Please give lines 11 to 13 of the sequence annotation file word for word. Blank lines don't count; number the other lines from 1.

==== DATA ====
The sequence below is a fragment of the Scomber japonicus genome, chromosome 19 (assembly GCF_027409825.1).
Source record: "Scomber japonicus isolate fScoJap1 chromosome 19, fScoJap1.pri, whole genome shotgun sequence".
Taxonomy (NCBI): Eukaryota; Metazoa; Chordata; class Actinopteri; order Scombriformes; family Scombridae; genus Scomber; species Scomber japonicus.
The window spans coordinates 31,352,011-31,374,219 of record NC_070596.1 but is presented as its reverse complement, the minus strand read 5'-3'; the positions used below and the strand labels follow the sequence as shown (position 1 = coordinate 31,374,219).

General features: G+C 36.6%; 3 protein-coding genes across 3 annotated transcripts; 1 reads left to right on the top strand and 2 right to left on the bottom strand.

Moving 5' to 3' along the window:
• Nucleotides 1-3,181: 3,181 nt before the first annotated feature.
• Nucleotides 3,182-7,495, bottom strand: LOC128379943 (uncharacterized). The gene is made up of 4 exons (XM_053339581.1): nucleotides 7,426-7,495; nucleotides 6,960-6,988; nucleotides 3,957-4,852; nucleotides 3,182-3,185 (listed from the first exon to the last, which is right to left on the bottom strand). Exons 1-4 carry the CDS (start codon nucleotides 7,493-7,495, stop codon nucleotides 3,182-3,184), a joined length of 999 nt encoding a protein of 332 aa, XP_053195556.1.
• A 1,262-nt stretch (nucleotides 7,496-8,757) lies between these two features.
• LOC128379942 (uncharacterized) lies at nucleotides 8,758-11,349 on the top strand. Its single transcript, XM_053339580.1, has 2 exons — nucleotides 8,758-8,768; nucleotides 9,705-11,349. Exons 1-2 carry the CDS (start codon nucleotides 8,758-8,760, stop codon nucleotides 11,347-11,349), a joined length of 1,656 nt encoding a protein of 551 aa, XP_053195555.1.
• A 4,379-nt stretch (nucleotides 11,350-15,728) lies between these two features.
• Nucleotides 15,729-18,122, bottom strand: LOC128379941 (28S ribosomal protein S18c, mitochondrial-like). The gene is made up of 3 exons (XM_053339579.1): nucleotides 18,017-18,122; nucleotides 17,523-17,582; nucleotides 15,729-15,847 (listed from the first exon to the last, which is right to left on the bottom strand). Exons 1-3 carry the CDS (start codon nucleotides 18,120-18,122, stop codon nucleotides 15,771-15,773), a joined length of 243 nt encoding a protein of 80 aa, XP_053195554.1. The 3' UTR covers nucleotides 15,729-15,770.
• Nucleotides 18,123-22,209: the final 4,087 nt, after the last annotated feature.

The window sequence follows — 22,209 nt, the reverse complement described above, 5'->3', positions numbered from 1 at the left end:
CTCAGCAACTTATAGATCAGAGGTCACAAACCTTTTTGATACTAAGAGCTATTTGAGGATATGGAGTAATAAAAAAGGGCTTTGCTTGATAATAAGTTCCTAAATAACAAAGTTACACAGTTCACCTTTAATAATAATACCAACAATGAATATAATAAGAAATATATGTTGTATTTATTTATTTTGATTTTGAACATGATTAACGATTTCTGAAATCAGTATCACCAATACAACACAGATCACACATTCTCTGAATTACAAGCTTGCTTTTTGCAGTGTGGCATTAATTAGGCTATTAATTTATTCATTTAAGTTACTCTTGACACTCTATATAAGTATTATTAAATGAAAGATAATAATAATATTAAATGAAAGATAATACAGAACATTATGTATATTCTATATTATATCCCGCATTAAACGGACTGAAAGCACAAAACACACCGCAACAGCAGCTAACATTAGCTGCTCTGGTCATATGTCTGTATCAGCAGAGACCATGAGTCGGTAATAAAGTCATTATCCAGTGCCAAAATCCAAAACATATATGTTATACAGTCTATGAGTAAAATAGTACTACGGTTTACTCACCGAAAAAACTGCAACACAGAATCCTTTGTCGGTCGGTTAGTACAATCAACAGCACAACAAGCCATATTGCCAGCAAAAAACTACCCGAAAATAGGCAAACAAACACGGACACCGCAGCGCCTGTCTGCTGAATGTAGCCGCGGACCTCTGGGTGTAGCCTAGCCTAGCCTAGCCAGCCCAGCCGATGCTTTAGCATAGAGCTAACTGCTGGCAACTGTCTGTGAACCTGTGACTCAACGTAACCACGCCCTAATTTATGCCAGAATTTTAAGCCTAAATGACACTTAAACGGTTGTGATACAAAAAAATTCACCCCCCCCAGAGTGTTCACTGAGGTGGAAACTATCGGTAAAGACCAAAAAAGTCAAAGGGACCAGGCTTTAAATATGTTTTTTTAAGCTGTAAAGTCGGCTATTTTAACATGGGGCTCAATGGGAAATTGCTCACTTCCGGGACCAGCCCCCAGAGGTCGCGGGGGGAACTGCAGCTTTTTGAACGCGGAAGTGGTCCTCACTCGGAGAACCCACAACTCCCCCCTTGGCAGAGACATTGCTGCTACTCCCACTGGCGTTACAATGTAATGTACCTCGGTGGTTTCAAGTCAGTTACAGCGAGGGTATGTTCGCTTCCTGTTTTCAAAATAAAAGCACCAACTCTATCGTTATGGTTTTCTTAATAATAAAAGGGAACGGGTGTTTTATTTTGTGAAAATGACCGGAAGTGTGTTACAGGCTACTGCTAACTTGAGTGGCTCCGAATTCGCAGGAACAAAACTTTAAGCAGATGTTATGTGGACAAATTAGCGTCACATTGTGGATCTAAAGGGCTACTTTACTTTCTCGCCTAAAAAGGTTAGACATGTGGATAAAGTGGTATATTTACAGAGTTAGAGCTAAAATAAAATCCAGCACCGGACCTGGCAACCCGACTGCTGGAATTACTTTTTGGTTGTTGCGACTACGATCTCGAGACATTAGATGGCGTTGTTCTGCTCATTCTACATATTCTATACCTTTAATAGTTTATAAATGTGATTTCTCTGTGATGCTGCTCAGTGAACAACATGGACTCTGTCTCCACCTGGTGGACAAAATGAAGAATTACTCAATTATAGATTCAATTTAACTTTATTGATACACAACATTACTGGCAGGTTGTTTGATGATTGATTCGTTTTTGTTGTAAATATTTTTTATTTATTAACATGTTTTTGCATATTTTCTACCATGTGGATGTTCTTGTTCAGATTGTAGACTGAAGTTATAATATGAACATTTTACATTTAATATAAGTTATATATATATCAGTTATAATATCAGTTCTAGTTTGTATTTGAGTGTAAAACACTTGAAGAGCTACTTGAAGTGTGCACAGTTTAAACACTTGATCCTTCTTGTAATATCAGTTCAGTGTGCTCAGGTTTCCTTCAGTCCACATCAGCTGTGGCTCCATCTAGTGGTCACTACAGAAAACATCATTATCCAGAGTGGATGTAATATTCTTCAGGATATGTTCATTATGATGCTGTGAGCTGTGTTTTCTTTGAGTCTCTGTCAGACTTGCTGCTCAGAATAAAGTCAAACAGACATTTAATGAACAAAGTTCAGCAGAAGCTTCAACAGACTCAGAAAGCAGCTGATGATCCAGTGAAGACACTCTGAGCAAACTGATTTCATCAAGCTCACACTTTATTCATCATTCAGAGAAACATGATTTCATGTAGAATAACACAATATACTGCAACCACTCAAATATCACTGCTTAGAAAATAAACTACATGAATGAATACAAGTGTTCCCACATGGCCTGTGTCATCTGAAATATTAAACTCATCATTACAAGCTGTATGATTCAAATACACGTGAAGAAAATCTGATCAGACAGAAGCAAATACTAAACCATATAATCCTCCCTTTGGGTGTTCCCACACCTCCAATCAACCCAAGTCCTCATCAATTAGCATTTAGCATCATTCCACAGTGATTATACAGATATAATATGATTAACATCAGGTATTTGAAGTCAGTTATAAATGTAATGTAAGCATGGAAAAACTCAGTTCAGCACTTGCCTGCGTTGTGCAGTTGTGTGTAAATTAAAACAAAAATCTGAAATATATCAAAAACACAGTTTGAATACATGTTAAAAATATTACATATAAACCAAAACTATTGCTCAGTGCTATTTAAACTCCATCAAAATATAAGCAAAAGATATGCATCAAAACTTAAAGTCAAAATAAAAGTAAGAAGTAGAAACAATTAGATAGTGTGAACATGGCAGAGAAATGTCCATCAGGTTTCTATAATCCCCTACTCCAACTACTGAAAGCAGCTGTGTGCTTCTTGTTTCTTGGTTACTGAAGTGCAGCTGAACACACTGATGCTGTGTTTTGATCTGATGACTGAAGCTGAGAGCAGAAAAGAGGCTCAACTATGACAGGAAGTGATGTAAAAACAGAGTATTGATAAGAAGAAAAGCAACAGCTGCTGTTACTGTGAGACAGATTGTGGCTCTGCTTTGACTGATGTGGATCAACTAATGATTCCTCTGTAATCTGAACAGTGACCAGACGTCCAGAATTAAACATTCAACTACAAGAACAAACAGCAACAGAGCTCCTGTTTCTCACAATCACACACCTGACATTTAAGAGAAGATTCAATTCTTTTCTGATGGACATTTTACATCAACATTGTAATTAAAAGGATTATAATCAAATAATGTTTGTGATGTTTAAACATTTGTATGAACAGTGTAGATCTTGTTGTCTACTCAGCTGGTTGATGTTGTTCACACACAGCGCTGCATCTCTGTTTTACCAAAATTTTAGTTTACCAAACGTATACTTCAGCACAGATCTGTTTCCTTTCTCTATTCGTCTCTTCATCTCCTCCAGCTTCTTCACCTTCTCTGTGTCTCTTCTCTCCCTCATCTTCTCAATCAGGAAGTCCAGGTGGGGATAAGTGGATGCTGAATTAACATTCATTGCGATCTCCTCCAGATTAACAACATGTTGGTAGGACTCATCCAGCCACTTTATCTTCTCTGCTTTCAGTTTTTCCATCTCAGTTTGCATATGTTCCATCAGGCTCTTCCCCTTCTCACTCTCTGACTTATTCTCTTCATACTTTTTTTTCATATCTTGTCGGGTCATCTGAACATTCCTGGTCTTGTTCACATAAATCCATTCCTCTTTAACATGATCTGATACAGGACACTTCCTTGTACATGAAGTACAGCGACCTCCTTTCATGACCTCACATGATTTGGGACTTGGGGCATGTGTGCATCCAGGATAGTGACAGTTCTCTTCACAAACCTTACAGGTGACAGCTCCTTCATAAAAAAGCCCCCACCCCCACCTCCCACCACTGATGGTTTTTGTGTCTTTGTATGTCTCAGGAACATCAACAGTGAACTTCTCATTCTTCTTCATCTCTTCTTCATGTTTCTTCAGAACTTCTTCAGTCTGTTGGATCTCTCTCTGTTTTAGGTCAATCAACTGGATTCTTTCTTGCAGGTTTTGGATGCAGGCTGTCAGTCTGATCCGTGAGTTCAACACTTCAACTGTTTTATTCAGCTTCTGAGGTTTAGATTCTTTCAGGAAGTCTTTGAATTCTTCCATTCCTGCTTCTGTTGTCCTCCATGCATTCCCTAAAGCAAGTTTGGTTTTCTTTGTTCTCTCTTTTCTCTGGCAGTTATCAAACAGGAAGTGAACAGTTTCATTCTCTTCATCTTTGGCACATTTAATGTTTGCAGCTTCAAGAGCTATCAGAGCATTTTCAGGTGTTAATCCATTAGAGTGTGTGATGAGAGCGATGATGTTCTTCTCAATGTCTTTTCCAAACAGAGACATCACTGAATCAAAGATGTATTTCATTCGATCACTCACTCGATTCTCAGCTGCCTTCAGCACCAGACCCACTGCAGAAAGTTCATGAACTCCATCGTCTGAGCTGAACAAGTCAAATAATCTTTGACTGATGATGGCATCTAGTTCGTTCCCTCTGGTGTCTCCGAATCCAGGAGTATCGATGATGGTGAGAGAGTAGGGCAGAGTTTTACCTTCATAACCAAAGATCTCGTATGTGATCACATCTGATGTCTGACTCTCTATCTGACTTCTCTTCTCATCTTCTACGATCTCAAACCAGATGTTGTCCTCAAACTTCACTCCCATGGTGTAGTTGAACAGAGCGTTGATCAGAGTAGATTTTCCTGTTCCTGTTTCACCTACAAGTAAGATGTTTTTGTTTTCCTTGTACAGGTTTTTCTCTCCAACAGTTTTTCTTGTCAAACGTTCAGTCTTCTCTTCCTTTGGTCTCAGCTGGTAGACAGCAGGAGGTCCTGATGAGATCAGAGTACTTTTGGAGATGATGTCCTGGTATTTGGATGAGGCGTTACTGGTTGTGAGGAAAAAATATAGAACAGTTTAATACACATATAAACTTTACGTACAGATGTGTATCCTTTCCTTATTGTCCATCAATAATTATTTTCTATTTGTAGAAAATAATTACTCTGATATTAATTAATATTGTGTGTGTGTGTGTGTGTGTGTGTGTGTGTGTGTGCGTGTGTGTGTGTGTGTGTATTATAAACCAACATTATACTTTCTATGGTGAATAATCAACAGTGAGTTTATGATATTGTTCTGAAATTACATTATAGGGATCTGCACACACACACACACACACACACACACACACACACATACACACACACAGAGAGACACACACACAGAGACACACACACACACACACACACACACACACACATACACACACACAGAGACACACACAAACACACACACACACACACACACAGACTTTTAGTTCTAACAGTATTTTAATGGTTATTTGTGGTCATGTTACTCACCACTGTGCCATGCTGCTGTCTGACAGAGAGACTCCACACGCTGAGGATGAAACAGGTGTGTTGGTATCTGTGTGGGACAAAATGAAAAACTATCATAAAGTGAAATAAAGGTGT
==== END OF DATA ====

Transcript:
• A 4,379-nt stretch (nucleotides 11,350-15,728) lies between these two features.
• Nucleotides 15,729-18,122, bottom strand: LOC128379941 (28S ribosomal protein S18c, mitochondrial-like). The gene is made up of 3 exons (XM_053339579.1): nucleotides 18,017-18,122; nucleotides 17,523-17,582; nucleotides 15,729-15,847 (listed from the first exon to the last, which is right to left on the bottom strand). Exons 1-3 carry the CDS (start codon nucleotides 18,120-18,122, stop codon nucleotides 15,771-15,773), a joined length of 243 nt encoding a protein of 80 aa, XP_053195554.1. The 3' UTR covers nucleotides 15,729-15,770.
• Nucleotides 18,123-22,209: the final 4,087 nt, after the last annotated feature.